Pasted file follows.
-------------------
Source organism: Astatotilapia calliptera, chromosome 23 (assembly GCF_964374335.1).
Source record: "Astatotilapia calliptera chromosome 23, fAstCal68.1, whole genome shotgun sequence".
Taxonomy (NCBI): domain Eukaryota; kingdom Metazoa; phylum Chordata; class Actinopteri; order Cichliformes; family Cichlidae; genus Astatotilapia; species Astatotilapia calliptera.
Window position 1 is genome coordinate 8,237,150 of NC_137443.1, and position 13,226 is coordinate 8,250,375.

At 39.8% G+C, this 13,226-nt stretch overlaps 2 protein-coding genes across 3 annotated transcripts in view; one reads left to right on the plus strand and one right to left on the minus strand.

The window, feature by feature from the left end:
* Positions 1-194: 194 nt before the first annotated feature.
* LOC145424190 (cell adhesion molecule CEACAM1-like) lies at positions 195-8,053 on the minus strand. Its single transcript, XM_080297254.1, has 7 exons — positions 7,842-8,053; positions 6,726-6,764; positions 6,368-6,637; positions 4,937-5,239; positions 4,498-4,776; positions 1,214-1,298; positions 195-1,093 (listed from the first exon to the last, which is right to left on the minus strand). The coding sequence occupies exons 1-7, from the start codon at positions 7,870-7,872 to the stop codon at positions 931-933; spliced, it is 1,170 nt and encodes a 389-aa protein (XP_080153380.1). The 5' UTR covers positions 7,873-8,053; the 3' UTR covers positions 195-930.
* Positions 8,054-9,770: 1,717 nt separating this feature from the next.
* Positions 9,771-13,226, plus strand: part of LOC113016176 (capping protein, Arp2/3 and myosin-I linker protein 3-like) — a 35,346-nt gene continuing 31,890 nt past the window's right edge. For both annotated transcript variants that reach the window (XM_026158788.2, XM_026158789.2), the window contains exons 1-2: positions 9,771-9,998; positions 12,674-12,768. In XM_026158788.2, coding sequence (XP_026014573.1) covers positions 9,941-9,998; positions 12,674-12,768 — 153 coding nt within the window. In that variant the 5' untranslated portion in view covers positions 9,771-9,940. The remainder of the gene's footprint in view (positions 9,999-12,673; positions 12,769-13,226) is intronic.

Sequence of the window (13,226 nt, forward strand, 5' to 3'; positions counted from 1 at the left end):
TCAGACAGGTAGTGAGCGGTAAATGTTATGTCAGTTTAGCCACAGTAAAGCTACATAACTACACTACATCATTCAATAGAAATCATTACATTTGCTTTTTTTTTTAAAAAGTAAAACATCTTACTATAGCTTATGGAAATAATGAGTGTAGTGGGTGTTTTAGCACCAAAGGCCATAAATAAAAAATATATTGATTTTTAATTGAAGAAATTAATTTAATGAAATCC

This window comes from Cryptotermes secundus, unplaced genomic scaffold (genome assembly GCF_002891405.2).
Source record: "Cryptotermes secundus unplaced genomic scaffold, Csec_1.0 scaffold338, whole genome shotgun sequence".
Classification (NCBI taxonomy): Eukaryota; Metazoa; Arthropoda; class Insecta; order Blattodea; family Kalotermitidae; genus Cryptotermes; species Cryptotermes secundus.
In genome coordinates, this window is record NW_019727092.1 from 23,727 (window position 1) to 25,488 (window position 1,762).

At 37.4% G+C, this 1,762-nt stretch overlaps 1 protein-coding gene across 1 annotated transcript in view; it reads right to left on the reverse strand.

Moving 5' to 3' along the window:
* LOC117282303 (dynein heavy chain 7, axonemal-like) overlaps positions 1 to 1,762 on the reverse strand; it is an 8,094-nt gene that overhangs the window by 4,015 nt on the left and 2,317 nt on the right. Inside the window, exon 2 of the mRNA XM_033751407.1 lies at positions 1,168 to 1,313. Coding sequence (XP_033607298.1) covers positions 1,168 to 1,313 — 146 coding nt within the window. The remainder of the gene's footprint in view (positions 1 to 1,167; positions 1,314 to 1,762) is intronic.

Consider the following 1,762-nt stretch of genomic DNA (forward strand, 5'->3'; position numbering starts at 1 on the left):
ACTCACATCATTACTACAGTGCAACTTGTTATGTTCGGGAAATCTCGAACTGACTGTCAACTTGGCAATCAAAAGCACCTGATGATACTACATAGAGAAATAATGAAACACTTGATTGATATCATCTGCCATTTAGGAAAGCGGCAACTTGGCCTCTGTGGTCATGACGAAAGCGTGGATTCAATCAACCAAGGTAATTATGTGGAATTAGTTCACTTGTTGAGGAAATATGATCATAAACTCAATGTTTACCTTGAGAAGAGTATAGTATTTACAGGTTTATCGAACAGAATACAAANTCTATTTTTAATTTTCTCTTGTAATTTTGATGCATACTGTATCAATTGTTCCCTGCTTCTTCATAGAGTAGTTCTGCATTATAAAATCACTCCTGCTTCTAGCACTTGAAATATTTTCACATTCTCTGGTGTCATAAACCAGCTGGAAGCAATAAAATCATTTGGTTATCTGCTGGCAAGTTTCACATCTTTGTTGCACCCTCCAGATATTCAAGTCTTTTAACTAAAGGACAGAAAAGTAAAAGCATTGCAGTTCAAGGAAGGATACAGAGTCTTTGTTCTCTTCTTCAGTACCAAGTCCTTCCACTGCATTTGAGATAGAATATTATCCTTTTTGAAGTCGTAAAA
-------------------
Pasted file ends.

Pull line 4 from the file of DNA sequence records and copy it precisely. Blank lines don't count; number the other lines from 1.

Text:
Window position 1 is genome coordinate 8,237,150 of NC_137443.1, and position 13,226 is coordinate 8,250,375.